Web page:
Hack Back Bill

The Active Cyber Defense Certainty Act (ACDC), also known as the “Hack Back” bill was first introduced in the U.S. House of Representatives in 2017. The bill has been worked on since, and if passed, would amend the Computer Fraud and Abuse Act. The proposed bill would provide protection for companies that are victims of fraud if they execute more aggressive response activities in an incident when compared to the traditional “detect and report” strategy largely used today.

What types of hacking back are being debated in this Bill?

There are three activities described in this bill defining what a company can and should do when it is being attacked.  Those are specifically, 

  1. To establish attribution of criminal activity, which then would be shared with law enforcement and other relevant government agencies;
  2. To disrupt continued unauthorized activity against the defender’s network; and
  3. To monitor the behavior of an attacker to assist in development future intrusion prevention or cyber defense techniques.

What actions are Forbidden in the ACDC Bill proposed?

There are many forbidden actions outlined in ACDC including :

  1. destroying someone else’s data;
  2. causing physical or financial losses;
  3. creating threats to public health; and
  4. conducting unnecessary reconnaissance on the hacking system as it might not belong to the hacker but be an intermediary, and more.
Challenges with any Legislation on Hacking Back

The largest problem with this bill from CyberHoot’s perspective is the difficulty in attributing an attack to a single entity, hacking group, or nation state.  False Flags abound in the hacking world leading to attribution errors.  The potential for harmful escalation in cyberattacks exists through imperfect attributions is even larger online than in the physical world.  This legislation is bound to be debated far into the future without clear resolution.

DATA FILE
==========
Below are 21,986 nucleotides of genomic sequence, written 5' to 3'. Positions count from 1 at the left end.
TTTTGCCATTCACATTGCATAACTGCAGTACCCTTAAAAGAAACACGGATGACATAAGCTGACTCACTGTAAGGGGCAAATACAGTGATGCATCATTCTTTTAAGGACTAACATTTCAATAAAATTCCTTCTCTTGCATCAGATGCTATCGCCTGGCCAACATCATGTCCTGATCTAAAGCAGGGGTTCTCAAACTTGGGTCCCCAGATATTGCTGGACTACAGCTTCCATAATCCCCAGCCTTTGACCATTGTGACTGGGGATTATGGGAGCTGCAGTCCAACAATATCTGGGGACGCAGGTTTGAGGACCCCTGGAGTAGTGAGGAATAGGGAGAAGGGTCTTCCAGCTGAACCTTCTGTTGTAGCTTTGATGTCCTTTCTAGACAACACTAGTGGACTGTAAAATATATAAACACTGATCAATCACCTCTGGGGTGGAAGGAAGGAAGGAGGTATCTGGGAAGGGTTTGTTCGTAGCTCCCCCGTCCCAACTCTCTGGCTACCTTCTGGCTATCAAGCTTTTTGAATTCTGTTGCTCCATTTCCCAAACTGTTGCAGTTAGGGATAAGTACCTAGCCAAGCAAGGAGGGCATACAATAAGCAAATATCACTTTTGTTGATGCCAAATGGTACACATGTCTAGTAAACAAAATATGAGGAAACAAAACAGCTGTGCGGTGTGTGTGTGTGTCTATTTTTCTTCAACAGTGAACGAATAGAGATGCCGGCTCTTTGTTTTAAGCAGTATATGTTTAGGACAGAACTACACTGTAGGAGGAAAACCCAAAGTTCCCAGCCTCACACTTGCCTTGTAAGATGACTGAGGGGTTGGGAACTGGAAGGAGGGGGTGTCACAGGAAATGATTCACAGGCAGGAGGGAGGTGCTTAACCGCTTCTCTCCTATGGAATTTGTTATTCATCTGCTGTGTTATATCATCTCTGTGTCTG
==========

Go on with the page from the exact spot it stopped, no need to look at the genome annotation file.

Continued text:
What does this mean for businesses?

Companies should simply be aware of this bill and what implications the could be. It is unlikely to pass, so there isn’t much preparation you can take for it.  The best advice a business can take is to have proper policies, programs, training and tools in place to secure and protect your data. There is significant potential from ambiguous language in the ACDC act, for businesses to “shoot themselves in the foot” by accidentally overstepping their legal bounds when hacking back. Overstepping your legal rights in this case could result in the potential for accusations of fraud, lawsuits, and costly court proceedings.

CyberHoot’s take on this legislation:

Given this legislation has been debated for many years now, and the arguments for and against it are numerous and compelling, it’s unlikely to pass into law anytime soon. 

For more information, watch Tom Graves (R-GA) discuss the bill he proposed:

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